At the Redeemer, we know that asking deeper questions and exploring issues of faith helps us grow both as individuals and as a community.
Throughout the year, we offer a variety of speakers and learning series, providing opportunities to gather and learn together; details are provided here as well as through our eNews. A warm welcome awaits all who join – parishioners, friends and members of the wider community.
Marginalia – Sunday School for Grown-Ups
The Book of Ruth is the Old Testament’s underdog, a lot like the non-Jewish widow it’s named after. And for such a tiny book, this literary masterpiece has as a lot to say: about insiders v. outsiders, about the nitty-gritty of local work for justice, and about the God who spreads over the ruins of our lives a sheltering wing. Beginning January 19, join Nate Wall (our Scholar-in-Residence) and special guest Angie Hocking (our Pastoral Associate of Outreach & Community Engagement) for a three-week exploration of The Book of Ruth in Marginalia, Redeemer’s Sunday school for grown-ups, at 10 AM or 11 AM.
Redeemer Readers – Church of the Redeemer’s Book Club
The group will meet this year in the board room on the lower level for one hour at noon on Thursdays – October 24, December 5, January 30, March 26 and May 7. New members are always welcome and all are invited to attend as many of the five sessions as you can. The books selected for reading this year all illustrate the consequences in people’s lives of what they believe, or what those who have authority over them believe. We will be able to see how good and bad belief systems affect their practices and their lives.
The Books We Will Read
Our brochure for this season is available here.
Thursday, January 30: Honouring your Father – Westover, Tara. Educated. Toronto: Harper Collins, 2018.
This is the remarkable autobiography of a young woman raised in Nevada by an unorthodox Mormon father whose strongly held and unshakeable paranoid beliefs caused terrible damage to his children. It is also the story of her escape, first to Brigham Young University and then to Cambridge, an escape that for her was imperative but whose high price was the lasting destruction of most of her family relationships. The story is told in vivid and at times horrifying detail, but also without hatred and blame. It is an account of how one man’s destructive beliefs brought about so much harm, and how education and a new understanding has brought some healing.
Thursday, March 26: Surrendering the Intellect? And/or What does Loving your Enemies mean?
a. Anonymous. The Cloud of Unknowing. Transl. Carmen Acevedo Butcher. Boulder: Shambhala, 2018. Orig. ©2009 by CAB.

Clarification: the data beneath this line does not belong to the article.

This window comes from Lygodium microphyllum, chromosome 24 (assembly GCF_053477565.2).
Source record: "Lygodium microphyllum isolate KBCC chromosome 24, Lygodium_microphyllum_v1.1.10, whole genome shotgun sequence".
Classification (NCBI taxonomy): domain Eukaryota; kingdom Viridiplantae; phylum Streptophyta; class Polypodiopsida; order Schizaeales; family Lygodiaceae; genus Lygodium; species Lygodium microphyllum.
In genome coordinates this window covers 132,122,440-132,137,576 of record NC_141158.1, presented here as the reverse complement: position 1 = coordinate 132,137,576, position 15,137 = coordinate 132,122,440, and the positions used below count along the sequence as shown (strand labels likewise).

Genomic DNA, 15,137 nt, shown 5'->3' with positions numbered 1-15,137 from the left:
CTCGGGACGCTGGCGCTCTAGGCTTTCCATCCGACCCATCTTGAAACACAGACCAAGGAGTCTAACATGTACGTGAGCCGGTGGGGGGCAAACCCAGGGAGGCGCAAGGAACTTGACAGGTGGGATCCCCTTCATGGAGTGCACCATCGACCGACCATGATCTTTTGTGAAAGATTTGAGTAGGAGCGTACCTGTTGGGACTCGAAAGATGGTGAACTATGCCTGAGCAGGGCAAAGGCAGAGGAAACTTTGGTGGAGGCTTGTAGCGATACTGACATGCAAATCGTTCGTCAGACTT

This is a fourteenth-century text is one of the great classics of English mysticism. It will enrich our own contemplative/mystical lives, and raise questions like: How important is contemplation to the spiritual life? Is mystical union with God possible? Is it for everyone? Is there Scriptural warrant for this? How does Christian mysticism differ from Buddhist mysticism?
b. Kohn, Sally. The Opposite of Hate: A Field Guide to Repairing Our Humanity. Chapel Hill: Algonquin Books, 2019.
This is an excellent discussion of the process of how we learn to “love our enemies”, unpacking three important steps that we can take to make our world a better place. She reports on her visits to Rwanda, the Middle East and across the United States, talking with one-time terrorists and white supremacists, and contacting some of her own Twitter trolls. The book is America focused, but the problems of our modern world are universal, it seems.
Thursday, May 7: Wounds Beyond Healing? – Robinson, Marilynne. Lila. Toronto: Harper Collins, first Canadian edition, 2014.
This is the third book of the Gilead trilogy, covering much of the same time period as Gilead and Home. Lila has made an appearance in the earlier books, but here her point of view is central. After her bare-survival childhood she meets the minister John Ames, is baptized, proposes to him and marries him. How complete is her transformation? Where do we see the remnants of her past popping up? Her theology is good, but how complete a conversion can good theology and a loving community bring about?
All are welcome. Please join in.
Contemplative Radical: The Legacy of Thomas Merton
Amidst a monk’s life of silence and prayer, Thomas Merton (1915-1968) authored over fifty books. Deeply rooted in the contemplative tradition, he spoke prophetically on issues of war, race, and the economy. He was a chaplain to the peace movement of the 1960s. A pioneer of interfaith dialogue, he formed relationships with Buddhist, Hindu, Sufi , and Jewish mystics and theologians.
Four sessions were held between September 18, 2019 and January 15, 2020. Links to the audio of these presentations are below.
Thomas Merton: Global Visionary – with Michael Higgins. Audio of this September 18 session is here.
Woods, Landscape, City: The Prophetic Spirituality of Thomas Merton – with Paul Pynkoski. Audio of the October 16 session is here.
Thomas Merton and Wisdom-Sophia: Awakening to the Feminine Face of God – with Christopher Pramuk. Audio of the November 20 session is here.
We Are Already One: Indigenous Peoples and Race in Thomas Merton – with Paul Dekar. Audio of the January 15 session will be available soon.